What are the possibilities for greater regional cooperation in midstream and downstream activities this year?
I see great potential for cooperation and integration, specifically with Mozambique. The country holds opportunities in several areas including exploration, LNG and the floating facility offshore Mozambique following the recently approved $7 billion (private) investment. Other possibilities of cooperation are in the skills area, where South Africa has the capacity to offer assistance until its industry takes off. There could be future cooperation in the ways forward once LNG becomes available, for instance how the transport process (pipeline and/or shipping) would take place from Mozambique into South Africa.
In terms of concrete activity in 2018, it is more likely to be on the small projects; the big projects such as the LNG projects are going to need a lot of planning and ‘work shopping’ to ensure that the private inward, job creation and investment can start flowing.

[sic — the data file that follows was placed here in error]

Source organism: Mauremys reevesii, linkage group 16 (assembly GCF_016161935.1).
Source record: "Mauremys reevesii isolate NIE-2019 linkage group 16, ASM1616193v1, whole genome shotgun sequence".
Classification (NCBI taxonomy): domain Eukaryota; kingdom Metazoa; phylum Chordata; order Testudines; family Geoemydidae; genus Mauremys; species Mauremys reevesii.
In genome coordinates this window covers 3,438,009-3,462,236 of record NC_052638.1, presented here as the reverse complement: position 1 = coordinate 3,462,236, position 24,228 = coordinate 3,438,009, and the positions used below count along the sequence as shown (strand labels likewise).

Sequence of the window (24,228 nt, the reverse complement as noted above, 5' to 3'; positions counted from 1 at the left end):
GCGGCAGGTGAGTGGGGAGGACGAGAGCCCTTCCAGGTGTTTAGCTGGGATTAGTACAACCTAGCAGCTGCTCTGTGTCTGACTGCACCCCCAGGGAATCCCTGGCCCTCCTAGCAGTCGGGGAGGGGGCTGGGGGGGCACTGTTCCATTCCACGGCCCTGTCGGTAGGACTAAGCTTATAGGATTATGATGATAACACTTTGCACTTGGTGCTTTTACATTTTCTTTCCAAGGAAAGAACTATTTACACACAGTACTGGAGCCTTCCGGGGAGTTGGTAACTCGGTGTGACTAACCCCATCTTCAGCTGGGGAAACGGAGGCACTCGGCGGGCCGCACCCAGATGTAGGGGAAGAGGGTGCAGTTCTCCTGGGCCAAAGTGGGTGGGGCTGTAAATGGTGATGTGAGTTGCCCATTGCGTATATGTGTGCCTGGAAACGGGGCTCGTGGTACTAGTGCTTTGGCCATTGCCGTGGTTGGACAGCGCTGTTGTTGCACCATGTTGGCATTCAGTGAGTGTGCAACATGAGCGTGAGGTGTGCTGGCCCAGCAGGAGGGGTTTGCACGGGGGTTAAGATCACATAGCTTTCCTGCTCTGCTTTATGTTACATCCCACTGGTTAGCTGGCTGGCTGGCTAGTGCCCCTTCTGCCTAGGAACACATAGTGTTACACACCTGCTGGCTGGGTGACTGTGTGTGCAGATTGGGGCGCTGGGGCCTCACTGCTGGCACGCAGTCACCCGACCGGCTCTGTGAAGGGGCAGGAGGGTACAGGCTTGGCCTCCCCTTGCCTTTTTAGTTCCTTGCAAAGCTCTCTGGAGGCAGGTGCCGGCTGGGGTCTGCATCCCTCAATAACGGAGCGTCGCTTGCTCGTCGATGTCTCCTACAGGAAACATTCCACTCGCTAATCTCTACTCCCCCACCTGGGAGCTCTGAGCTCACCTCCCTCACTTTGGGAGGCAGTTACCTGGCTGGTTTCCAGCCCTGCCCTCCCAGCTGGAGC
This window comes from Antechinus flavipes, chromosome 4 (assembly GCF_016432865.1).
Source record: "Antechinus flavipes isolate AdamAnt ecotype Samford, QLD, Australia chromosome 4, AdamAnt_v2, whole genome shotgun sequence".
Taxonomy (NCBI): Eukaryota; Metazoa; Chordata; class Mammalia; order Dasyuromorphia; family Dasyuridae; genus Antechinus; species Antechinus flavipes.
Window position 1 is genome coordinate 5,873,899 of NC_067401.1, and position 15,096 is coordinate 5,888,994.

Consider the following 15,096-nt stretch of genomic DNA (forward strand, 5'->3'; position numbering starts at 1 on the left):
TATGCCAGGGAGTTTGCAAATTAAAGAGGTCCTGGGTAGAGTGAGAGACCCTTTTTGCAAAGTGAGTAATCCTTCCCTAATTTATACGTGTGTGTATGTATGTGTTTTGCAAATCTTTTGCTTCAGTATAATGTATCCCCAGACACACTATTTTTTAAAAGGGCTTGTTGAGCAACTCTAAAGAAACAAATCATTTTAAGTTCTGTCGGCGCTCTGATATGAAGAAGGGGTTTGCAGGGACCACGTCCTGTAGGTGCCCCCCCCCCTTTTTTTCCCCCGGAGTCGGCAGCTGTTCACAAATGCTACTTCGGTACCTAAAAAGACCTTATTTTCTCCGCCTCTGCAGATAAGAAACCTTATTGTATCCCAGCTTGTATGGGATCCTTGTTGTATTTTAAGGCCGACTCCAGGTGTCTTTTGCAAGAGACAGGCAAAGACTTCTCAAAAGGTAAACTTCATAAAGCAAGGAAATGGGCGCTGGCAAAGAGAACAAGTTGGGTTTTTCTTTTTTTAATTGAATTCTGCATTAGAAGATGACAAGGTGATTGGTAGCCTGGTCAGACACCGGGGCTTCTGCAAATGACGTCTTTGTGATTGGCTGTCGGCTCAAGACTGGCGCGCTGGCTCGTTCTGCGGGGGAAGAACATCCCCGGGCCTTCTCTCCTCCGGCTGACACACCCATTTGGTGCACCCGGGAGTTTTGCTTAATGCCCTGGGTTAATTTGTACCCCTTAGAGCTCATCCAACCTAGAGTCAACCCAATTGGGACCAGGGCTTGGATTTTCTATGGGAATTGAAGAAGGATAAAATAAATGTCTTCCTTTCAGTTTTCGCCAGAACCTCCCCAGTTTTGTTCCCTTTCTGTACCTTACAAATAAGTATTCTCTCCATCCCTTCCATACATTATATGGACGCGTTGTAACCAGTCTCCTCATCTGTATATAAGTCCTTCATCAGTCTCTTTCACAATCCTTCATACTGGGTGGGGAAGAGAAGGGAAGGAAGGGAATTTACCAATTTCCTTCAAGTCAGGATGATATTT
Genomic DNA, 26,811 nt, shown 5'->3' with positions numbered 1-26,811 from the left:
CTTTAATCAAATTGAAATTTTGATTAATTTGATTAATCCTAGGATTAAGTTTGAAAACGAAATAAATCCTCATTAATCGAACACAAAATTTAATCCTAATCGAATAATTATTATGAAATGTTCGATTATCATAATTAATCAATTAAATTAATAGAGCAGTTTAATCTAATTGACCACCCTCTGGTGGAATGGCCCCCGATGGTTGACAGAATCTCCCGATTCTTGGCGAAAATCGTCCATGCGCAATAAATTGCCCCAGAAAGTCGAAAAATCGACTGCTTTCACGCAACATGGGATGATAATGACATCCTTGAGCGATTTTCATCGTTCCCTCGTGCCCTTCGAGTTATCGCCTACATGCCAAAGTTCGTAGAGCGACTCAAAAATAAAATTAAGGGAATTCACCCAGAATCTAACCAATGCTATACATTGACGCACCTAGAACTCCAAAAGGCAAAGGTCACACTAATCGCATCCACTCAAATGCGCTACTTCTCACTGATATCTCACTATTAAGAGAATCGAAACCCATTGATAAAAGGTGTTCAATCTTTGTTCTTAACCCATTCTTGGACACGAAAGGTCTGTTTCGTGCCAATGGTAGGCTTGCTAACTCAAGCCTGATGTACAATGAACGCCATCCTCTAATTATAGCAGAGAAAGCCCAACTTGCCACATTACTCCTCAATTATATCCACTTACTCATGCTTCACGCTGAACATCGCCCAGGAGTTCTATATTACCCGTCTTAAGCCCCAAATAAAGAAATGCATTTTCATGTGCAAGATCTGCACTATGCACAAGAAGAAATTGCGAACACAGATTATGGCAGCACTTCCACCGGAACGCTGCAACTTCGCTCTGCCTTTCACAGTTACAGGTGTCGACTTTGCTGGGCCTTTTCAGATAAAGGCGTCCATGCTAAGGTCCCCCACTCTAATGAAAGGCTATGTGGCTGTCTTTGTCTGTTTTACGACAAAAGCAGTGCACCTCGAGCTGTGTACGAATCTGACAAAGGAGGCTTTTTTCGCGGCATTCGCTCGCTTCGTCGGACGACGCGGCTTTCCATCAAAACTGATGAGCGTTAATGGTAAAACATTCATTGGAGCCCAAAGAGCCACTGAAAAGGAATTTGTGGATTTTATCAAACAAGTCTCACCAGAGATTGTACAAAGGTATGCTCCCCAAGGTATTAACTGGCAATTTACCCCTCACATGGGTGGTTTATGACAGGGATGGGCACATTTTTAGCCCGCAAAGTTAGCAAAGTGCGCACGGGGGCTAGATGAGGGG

What are the impacts of LNG projects in Mozambique and Tanzania on Africa/Southern Africa?
The impacts could be characterized as exciting and partly disappointing: Exciting when people say there is a find and the resultant optimism, and disappointing when investments, activities, services do not flow quickly enough, resulting in business opportunities and jobs not materializing. This has certainly been the case in Mozambique, where programmes after big proven finds have been slow but, like oil prices, these things are cyclical and you have to take a long-term view on large complex projects. They are extremely complex – financially and technically, and have many moving parts.